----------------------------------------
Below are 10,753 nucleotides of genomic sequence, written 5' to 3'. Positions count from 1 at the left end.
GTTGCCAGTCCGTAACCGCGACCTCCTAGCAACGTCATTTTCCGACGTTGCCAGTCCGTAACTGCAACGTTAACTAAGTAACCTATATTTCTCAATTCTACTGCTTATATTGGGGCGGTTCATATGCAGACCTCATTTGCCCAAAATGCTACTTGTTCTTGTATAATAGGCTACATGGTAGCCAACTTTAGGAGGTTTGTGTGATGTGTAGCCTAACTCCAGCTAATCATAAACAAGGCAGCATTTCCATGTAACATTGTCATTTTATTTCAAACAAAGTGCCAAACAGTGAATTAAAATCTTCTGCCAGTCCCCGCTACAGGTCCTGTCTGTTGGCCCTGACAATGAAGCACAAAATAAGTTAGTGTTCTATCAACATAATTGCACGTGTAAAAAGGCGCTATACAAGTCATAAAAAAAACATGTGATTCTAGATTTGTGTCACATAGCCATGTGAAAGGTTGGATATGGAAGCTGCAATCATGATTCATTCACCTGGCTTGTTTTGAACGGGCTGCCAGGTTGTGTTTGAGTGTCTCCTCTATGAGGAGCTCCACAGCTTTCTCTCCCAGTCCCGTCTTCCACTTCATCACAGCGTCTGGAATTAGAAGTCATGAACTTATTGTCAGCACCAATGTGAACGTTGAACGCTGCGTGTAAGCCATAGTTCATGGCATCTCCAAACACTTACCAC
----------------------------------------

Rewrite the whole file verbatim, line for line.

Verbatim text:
Below are 10,753 nucleotides of genomic sequence, written 5' to 3'. Positions count from 1 at the left end.
GTTGCCAGTCCGTAACCGCGACCTCCTAGCAACGTCATTTTCCGACGTTGCCAGTCCGTAACTGCAACGTTAACTAAGTAACCTATATTTCTCAATTCTACTGCTTATATTGGGGCGGTTCATATGCAGACCTCATTTGCCCAAAATGCTACTTGTTCTTGTATAATAGGCTACATGGTAGCCAACTTTAGGAGGTTTGTGTGATGTGTAGCCTAACTCCAGCTAATCATAAACAAGGCAGCATTTCCATGTAACATTGTCATTTTATTTCAAACAAAGTGCCAAACAGTGAATTAAAATCTTCTGCCAGTCCCCGCTACAGGTCCTGTCTGTTGGCCCTGACAATGAAGCACAAAATAAGTTAGTGTTCTATCAACATAATTGCACGTGTAAAAAGGCGCTATACAAGTCATAAAAAAAACATGTGATTCTAGATTTGTGTCACATAGCCATGTGAAAGGTTGGATATGGAAGCTGCAATCATGATTCATTCACCTGGCTTGTTTTGAACGGGCTGCCAGGTTGTGTTTGAGTGTCTCCTCTATGAGGAGCTCCACAGCTTTCTCTCCCAGTCCCGTCTTCCACTTCATCACAGCGTCTGGAATTAGAAGTCATGAACTTATTGTCAGCACCAATGTGAACGTTGAACGCTGCGTGTAAGCCATAGTTCATGGCATCTCCAAACACTTACCAC